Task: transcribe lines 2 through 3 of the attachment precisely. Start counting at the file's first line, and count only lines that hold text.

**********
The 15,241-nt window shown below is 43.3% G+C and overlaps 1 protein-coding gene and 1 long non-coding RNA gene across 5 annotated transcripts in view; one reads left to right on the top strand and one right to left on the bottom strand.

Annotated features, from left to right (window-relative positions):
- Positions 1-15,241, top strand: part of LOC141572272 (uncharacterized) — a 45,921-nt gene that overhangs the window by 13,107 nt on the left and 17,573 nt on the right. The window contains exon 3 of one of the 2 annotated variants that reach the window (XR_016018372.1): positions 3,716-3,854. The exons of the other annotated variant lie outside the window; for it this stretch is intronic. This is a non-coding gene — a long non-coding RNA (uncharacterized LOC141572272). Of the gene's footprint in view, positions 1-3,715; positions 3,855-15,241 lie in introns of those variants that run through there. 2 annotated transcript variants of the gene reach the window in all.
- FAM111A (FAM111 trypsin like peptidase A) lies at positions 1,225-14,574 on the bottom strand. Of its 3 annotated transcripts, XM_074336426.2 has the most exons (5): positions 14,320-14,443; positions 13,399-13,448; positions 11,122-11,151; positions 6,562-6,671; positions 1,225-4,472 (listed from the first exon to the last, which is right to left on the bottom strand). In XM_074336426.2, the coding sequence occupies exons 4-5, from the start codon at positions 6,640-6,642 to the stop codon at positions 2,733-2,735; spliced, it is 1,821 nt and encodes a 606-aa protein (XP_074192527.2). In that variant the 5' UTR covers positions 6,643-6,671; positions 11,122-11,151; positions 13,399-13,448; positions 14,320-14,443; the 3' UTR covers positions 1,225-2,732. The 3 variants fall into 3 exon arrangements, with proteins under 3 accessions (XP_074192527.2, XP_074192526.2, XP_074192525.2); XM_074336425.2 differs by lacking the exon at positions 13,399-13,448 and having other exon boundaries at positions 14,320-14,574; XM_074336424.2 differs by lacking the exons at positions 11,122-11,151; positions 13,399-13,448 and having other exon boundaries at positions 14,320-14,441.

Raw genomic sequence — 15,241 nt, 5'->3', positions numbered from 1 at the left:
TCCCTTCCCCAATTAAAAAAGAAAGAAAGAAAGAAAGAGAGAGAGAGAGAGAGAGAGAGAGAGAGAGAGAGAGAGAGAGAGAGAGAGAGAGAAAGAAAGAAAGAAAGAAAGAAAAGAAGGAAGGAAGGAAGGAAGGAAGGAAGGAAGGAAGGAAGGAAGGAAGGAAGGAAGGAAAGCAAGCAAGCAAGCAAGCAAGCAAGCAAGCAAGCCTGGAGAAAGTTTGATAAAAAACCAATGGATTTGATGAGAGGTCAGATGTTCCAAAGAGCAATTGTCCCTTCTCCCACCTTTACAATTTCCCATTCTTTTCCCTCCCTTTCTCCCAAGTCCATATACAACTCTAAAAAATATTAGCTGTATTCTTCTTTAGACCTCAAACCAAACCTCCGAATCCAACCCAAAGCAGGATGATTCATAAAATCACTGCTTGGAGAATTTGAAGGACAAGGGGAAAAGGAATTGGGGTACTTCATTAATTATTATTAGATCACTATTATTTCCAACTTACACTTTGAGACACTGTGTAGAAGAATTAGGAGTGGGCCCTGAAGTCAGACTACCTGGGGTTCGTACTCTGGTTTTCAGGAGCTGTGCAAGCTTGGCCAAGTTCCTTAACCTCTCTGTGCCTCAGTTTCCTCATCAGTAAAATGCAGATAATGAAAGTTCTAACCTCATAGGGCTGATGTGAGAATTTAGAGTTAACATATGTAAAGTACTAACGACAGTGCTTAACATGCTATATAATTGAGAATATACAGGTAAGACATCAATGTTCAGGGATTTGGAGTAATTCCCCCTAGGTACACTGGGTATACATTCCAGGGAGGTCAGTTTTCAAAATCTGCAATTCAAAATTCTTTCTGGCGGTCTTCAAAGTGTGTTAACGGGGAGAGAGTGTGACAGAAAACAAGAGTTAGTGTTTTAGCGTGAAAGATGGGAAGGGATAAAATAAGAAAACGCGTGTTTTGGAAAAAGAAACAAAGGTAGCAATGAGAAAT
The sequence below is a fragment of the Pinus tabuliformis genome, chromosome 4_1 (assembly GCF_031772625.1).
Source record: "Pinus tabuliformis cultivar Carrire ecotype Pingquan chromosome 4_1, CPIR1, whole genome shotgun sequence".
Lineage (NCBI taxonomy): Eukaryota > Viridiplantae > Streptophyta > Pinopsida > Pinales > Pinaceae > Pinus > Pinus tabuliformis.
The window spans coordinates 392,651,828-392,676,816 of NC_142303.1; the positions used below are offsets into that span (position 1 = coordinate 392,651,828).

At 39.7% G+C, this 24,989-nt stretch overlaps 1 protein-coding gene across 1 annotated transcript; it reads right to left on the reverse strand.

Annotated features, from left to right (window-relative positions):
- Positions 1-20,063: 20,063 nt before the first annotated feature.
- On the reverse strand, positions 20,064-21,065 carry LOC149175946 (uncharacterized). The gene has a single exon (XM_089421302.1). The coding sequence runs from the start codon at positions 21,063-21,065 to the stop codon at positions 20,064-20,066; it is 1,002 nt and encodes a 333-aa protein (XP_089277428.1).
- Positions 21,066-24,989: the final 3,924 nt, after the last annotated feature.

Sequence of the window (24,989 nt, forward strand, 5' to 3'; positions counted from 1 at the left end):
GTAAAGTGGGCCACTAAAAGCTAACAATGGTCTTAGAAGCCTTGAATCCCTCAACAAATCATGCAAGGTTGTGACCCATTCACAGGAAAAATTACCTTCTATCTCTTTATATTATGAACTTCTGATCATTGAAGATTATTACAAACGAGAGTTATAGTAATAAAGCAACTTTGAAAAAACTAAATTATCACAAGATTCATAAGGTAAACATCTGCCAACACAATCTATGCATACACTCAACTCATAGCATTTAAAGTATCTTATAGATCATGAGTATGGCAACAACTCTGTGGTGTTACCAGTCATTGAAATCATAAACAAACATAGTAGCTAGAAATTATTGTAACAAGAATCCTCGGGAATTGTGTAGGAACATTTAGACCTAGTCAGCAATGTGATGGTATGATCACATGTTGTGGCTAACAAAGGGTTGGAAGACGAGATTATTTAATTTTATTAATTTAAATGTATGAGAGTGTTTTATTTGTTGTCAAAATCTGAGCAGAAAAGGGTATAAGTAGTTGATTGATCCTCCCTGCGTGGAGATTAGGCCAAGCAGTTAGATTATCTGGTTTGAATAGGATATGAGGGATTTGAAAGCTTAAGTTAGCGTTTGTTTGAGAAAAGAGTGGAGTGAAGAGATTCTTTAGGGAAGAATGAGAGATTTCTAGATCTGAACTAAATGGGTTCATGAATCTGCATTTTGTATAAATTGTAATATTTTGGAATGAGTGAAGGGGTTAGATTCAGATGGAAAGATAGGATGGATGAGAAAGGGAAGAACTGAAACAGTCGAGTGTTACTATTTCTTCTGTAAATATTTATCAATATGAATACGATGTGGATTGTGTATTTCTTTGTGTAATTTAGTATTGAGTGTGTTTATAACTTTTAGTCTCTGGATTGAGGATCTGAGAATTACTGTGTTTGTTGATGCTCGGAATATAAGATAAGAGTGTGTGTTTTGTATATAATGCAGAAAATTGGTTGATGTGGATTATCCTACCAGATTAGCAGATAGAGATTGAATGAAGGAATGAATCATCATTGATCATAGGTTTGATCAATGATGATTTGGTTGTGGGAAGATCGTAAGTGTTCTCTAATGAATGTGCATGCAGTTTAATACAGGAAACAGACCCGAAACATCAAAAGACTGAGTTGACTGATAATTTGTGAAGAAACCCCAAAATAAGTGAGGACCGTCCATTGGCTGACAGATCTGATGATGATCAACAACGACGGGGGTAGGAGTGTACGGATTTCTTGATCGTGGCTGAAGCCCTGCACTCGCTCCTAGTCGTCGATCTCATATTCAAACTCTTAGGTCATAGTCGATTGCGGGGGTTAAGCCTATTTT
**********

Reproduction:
Annotated features, from left to right (window-relative positions):
- Positions 1-15,241, top strand: part of LOC141572272 (uncharacterized) — a 45,921-nt gene that overhangs the window by 13,107 nt on the left and 17,573 nt on the right. The window contains exon 3 of one of the 2 annotated variants that reach the window (XR_016018372.1): positions 3,716-3,854. The exons of the other annotated variant lie outside the window; for it this stretch is intronic. This is a non-coding gene — a long non-coding RNA (uncharacterized LOC141572272). Of the gene's footprint in view, positions 1-3,715; positions 3,855-15,241 lie in introns of those variants that run through there. 2 annotated transcript variants of the gene reach the window in all.